SmartyPig is Social

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13 July 2009
Jacob Jegher
I love innovation, particularly when it takes place in the financial services industry. It's what prompted me to write my most recent report, Financial Technology Startups: Giving Banks a Run for Their Money. I have been following the activities of SmartyPig for some time now, and I must say that I am taken by their approach. Deposits are held at West Bank (FDIC insured) for US customers, and at ANZ for Australian customers. In addition to the high interest rate they offer, SmartyPig takes advantage of social media and networking.
  • SmartyPig takes advantage of social media. The firm makes excellent use of Twitter, Facebook, Vimeo, etc. to get the word out, provide demos, keep in contact with customers, and recruit new ones. They run frequent contests on Twitter, and maintain a blog that discusses issues related to saving. CEO Mike Ferrari was profiled recently in a BusinessWeek article on CEOs Who Use Twitter.
  • SmartyPig facilitates social banking. One of the most interesting aspects of SmartyPig is the ability to publicize your savings goal. If I am saving (for example) for an LCD TV, I can invite my friends and family (by email) to contribute to my goal. Users can also place a SmartyPig widgets on their Facebook or Myspace page as part of this process.

SmartyPig's approach is interesting and different. NetBanker recently reported that deposits in the US have reached $100 million. This is an impressive feat, and is no doubt due in part to the attractive interest rate offered by SmartyPig (currently 2.75%).

Banks have a lot to learn when it comes to social media and banking. SmartyPig is a great example of a non-bank in the financial services space that has integrated social media into it's day-to-day business. I am currently working on a new report on social media in banking. Stay tuned for additional details.



  • Social banking, eh? Hmm, I'm not so sure. This could be the tipping point of this social media craze, where everybody suddenly wakes up and realizes, "Gee, this is a frivolous waste of time and money." Like online grocery shopping at the tail end of the dot com boom, we seem to be entering a period where copycat entrepreneurs are running out of ideas, and are desperately trying to apply the same popular concepts (that have made other people money) to areas of the economy where they're least likely to succeed.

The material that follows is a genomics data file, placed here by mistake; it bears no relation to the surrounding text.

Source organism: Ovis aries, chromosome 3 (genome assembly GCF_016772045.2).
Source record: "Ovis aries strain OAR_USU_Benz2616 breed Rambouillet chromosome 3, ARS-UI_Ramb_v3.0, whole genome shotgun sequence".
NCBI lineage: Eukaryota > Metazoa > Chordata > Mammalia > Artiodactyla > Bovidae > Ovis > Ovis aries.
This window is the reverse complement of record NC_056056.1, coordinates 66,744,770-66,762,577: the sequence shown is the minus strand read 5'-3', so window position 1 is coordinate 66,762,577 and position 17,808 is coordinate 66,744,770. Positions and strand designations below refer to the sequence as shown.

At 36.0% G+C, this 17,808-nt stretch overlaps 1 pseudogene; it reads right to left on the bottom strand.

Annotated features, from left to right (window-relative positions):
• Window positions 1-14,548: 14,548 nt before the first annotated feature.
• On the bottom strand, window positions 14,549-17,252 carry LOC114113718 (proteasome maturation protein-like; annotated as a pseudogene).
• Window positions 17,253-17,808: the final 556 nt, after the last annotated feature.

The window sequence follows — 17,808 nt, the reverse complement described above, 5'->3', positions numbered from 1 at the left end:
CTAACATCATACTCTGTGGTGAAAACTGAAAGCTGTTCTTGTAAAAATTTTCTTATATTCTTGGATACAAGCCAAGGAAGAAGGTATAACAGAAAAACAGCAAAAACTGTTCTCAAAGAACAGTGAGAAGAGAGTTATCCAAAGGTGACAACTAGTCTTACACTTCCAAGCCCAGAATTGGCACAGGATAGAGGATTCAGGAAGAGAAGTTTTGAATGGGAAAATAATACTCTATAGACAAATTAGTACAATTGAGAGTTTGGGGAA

It's one thing to Twitter about your favourite restaurant or whether you liked a particular movie, it's another thing to broadcast your financial situation to the entire world. There's already way too much information about you that someone can get from your profiles on Facebook, Twitter, LinkedIn, etc... the last thing anyone needs is for their friends, family, co-workers and neighbours to see they can't afford to remodel their kitchen... even if there are cute little pigs on the page.

  • @überkenny I'm with you. There are already a ton of sites like Geezeo where you publish your financial goals and failings in exchange for wisdom and encouragement from your peers. The angle here appears to be getting your "buddies" to chip in and buy you a flat panel tv. Fail.

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Asia-Pacific, EMEA, LATAM, North America